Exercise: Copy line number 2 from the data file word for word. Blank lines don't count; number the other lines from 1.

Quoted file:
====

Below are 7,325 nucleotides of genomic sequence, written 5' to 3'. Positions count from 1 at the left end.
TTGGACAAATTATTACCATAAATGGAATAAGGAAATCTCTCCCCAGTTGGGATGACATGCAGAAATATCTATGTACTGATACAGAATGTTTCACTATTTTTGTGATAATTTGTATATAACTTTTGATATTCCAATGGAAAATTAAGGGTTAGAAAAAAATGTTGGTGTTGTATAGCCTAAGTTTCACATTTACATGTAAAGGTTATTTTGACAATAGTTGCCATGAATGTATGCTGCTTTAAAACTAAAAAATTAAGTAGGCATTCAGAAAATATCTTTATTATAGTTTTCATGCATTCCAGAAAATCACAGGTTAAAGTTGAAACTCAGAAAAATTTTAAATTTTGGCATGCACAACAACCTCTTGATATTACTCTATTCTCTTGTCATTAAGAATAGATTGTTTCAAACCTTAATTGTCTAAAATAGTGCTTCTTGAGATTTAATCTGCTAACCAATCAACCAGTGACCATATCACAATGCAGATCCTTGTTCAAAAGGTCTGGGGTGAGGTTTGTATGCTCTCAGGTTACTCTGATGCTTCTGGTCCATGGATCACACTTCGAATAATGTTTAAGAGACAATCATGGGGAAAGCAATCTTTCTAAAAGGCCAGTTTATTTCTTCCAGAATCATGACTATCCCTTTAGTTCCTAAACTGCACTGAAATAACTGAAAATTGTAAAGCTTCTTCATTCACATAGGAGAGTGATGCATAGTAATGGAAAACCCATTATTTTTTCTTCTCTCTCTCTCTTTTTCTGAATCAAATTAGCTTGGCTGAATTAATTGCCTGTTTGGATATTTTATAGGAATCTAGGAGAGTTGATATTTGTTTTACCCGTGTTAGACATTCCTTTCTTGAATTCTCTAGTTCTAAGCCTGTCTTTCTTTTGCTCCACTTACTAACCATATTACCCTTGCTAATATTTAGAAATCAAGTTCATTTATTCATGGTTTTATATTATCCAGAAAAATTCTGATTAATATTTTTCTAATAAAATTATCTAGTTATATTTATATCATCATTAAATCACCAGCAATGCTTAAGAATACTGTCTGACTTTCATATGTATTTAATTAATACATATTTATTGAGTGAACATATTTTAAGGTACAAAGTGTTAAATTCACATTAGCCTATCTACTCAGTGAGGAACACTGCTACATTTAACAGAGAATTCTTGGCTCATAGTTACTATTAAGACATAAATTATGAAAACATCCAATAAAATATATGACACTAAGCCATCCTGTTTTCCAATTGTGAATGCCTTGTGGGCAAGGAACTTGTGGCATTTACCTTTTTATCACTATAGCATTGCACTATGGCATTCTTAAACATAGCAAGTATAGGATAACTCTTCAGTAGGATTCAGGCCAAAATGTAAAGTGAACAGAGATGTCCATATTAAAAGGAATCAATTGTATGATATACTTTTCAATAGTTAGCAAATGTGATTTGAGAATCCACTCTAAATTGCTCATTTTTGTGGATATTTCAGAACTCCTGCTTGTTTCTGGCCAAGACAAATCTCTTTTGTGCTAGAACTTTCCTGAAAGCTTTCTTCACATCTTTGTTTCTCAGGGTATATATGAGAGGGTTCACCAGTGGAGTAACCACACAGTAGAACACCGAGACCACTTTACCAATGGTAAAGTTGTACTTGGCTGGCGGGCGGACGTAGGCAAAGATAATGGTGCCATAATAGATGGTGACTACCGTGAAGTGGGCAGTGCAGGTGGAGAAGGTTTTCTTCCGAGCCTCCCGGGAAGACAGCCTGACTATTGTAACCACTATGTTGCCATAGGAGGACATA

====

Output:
TTGGACAAATTATTACCATAAATGGAATAAGGAAATCTCTCCCCAGTTGGGATGACATGCAGAAATATCTATGTACTGATACAGAATGTTTCACTATTTTTGTGATAATTTGTATATAACTTTTGATATTCCAATGGAAAATTAAGGGTTAGAAAAAAATGTTGGTGTTGTATAGCCTAAGTTTCACATTTACATGTAAAGGTTATTTTGACAATAGTTGCCATGAATGTATGCTGCTTTAAAACTAAAAAATTAAGTAGGCATTCAGAAAATATCTTTATTATAGTTTTCATGCATTCCAGAAAATCACAGGTTAAAGTTGAAACTCAGAAAAATTTTAAATTTTGGCATGCACAACAACCTCTTGATATTACTCTATTCTCTTGTCATTAAGAATAGATTGTTTCAAACCTTAATTGTCTAAAATAGTGCTTCTTGAGATTTAATCTGCTAACCAATCAACCAGTGACCATATCACAATGCAGATCCTTGTTCAAAAGGTCTGGGGTGAGGTTTGTATGCTCTCAGGTTACTCTGATGCTTCTGGTCCATGGATCACACTTCGAATAATGTTTAAGAGACAATCATGGGGAAAGCAATCTTTCTAAAAGGCCAGTTTATTTCTTCCAGAATCATGACTATCCCTTTAGTTCCTAAACTGCACTGAAATAACTGAAAATTGTAAAGCTTCTTCATTCACATAGGAGAGTGATGCATAGTAATGGAAAACCCATTATTTTTTCTTCTCTCTCTCTCTTTTTCTGAATCAAATTAGCTTGGCTGAATTAATTGCCTGTTTGGATATTTTATAGGAATCTAGGAGAGTTGATATTTGTTTTACCCGTGTTAGACATTCCTTTCTTGAATTCTCTAGTTCTAAGCCTGTCTTTCTTTTGCTCCACTTACTAACCATATTACCCTTGCTAATATTTAGAAATCAAGTTCATTTATTCATGGTTTTATATTATCCAGAAAAATTCTGATTAATATTTTTCTAATAAAATTATCTAGTTATATTTATATCATCATTAAATCACCAGCAATGCTTAAGAATACTGTCTGACTTTCATATGTATTTAATTAATACATATTTATTGAGTGAACATATTTTAAGGTACAAAGTGTTAAATTCACATTAGCCTATCTACTCAGTGAGGAACACTGCTACATTTAACAGAGAATTCTTGGCTCATAGTTACTATTAAGACATAAATTATGAAAACATCCAATAAAATATATGACACTAAGCCATCCTGTTTTCCAATTGTGAATGCCTTGTGGGCAAGGAACTTGTGGCATTTACCTTTTTATCACTATAGCATTGCACTATGGCATTCTTAAACATAGCAAGTATAGGATAACTCTTCAGTAGGATTCAGGCCAAAATGTAAAGTGAACAGAGATGTCCATATTAAAAGGAATCAATTGTATGATATACTTTTCAATAGTTAGCAAATGTGATTTGAGAATCCACTCTAAATTGCTCATTTTTGTGGATATTTCAGAACTCCTGCTTGTTTCTGGCCAAGACAAATCTCTTTTGTGCTAGAACTTTCCTGAAAGCTTTCTTCACATCTTTGTTTCTCAGGGTATATATGAGAGGGTTCACCAGTGGAGTAACCACACAGTAGAACACCGAGACCACTTTACCAATGGTAAAGTTGTACTTGGCTGGCGGGCGGACGTAGGCAAAGATAATGGTGCCATAATAGATGGTGACTACCGTGAAGTGGGCAGTGCAGGTGGAGAAGGTTTTCTTCCGAGCCTCCCGGGAAGACAGCCTGACTATTGTAACCACTATGTTGCCATAGGAGGACATA